The interpretation of scores based on diagnostic criteria count and normative cutoffs are complementary approaches, and both provide useful information that enrich clinical judgment (Trivedi, 2009). However, several authors argue that tests and scales measuring psychological disorders should also provide information about how scores relate to other constructs such as quality of life or functional impairment (Fried et al., 2022; McKnight & Kashdan, 2009). This is especially important in the measurement of depression and anxiety, due to the strong influence of these disorders on impairment and social daily life (Rapaport et al., 2005). Symptoms most strongly related to functional impairment in psychiatric patients are fatigue, concentration problems and negative alterations in mood (Tanner et al., 2019). Previous evidence suggests that symptoms most differentiating clinical and non-clinical samples include lassitude (related with fatigue) and dysphoria for depression (Stasik-O’Brien et al., 2019; Watson et al., 2012; Watson & O’Hara, 2017) or panic attacks and claustrophobia in the case of anxiety symptoms (Irak & Albayrak, 2020). In the case of depression, it is reported that only 41.9% of patients respond to treatment, indicating that most of patients still have substantial functional impairment even after treatment (McKnight & Kashdan, 2009). Concerning anxiety disorders, reductions in symptom severity and restoration of function, while related, appear to be disorder-specific (McKnight et al., 2016). Therefore, disentangling which depression and anxiety symptoms are most related with functioning and providing guiding lines for clinicians is a priority.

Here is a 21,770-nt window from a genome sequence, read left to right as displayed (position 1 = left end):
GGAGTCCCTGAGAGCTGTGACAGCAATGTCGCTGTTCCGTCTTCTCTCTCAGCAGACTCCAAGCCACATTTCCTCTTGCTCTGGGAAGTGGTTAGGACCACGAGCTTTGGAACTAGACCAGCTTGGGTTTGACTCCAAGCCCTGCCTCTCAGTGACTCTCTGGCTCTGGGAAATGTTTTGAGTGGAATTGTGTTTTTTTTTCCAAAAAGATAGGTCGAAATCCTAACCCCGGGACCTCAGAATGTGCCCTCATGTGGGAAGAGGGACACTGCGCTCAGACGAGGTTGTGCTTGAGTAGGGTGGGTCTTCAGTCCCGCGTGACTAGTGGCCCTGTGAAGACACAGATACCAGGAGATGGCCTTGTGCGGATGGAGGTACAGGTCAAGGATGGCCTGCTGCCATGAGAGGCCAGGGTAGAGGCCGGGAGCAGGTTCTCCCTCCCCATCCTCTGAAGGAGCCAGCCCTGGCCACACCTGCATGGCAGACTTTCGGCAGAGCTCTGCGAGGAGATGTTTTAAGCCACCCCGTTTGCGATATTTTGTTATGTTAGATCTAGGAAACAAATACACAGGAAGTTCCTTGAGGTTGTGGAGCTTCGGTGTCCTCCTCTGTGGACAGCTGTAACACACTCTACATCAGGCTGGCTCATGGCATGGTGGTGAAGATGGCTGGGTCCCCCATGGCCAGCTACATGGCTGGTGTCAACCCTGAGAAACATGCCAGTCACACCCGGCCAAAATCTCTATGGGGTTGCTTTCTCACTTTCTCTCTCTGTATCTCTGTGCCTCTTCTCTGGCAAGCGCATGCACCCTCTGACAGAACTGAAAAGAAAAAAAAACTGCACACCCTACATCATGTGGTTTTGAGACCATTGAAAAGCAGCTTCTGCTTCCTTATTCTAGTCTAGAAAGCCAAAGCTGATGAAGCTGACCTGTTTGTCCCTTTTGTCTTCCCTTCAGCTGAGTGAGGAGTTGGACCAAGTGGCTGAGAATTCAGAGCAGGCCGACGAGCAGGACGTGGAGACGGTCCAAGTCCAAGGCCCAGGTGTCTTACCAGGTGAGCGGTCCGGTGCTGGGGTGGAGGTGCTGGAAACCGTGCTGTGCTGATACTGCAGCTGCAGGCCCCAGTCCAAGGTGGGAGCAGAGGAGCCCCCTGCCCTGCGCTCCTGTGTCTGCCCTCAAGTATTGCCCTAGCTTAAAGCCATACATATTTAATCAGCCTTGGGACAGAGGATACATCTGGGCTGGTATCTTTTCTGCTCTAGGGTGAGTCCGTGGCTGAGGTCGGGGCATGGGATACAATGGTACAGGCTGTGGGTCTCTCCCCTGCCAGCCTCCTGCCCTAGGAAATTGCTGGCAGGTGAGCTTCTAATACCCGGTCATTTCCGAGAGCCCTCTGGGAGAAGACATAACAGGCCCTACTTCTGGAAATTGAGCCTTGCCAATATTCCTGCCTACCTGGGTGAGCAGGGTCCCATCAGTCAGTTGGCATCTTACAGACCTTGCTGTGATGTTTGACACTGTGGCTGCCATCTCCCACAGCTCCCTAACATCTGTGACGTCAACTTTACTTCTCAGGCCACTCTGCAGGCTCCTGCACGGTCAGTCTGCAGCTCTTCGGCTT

In this sense, patient-report outcomes measures (PROM) are crucial methods to evaluate the impact of mental disorders/physical illnesses and their treatment on daily life (Lloyd et al., 2014; Yorkston & Baylor, 2019). These instruments are generally easy to administer and have proven useful for monitoring patients in mental health services (Knaup et al., 2009; Øvretveit, et al., 2017; Shimokawa et al., 2010). For example, clinician experts in insurance medicine might take the empirical evidence for PROMs into account in the decision making for recommending medical leaves or disability benefits (Tanner et al, 2019). Among the PROMs, both the DSM-5 (American Psychiatric Association, 2013) and some authors (Obbarius et al., 2017) highlight the usefulness of the WHODAS 2.0 (World Health Organization, 2000). The WHODAS 2.0 is an instrument that differentiates between different levels of impairment according to the International Classification of Functioning, Disability and Health (ICF). In addition, the WHODAS is adapted to numerous languages and has shown adequate psychometric properties in diverse populations (e.g. Ćwirlej-Sozańska et al., 2020; Federici et al., 2022; Koumpouros et al., 2018; Saltychev et al., 2021).